The Freud Museum

Head of a Guardian Figure

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3444, Head of a Guardian Figure, Ming Dynasty; 15th-17th century

Artist: Photographer: Ardon Bar Hama
Culture: Chinese
Material: Bronze
Dimensions: 6 x 5 x 6 in. / 17 x 15 15.5 cm

This guardian figure’s intimidating looks, with furrowed brow and bared teeth, were intended to frighten away evil spirits from a temple or sacred tomb. It may be a dvarapala, a type of Buddhist guardian that protects entrances in pairs. The bodies of such figures are equally as dramatic as their faces, with exaggerated musculature and twisted poses full of movement. Such a fierce figure stands in contrast to the benevolent images of Buddhas and bodhisattvas. Although from the Ming Dynasty, the head is done in the style of the earlier Tang period (618-907), demonstrating a cultural interest in antiquity similar to Freud’s.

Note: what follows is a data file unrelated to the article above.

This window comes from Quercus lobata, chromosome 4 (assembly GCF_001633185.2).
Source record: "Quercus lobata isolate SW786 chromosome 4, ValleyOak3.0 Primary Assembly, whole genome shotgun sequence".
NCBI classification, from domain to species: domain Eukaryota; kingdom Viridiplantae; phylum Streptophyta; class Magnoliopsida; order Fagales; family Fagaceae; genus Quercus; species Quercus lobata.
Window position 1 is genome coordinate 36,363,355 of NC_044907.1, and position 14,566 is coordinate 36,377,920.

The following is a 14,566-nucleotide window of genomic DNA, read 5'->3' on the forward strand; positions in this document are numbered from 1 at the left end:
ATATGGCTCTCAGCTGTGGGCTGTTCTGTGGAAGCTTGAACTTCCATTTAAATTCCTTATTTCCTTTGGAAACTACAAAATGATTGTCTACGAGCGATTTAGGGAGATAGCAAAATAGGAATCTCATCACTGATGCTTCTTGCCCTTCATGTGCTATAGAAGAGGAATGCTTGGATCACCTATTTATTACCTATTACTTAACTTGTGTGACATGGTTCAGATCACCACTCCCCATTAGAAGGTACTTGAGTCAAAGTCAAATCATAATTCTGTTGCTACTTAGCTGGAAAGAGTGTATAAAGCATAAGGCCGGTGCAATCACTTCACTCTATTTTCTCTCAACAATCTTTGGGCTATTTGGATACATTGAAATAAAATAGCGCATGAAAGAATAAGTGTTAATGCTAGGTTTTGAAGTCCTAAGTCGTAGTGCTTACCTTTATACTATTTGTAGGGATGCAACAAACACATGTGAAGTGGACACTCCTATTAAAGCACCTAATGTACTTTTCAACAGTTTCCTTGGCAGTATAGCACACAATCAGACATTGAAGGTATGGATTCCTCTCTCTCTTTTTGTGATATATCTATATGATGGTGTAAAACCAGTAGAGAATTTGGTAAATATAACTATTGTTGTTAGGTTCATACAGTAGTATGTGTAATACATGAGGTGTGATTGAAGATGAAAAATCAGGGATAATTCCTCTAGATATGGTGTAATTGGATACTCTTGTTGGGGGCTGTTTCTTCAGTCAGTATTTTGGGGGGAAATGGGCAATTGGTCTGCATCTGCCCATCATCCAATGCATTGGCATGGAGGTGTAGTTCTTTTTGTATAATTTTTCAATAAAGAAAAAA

See this object on our Collections site here 

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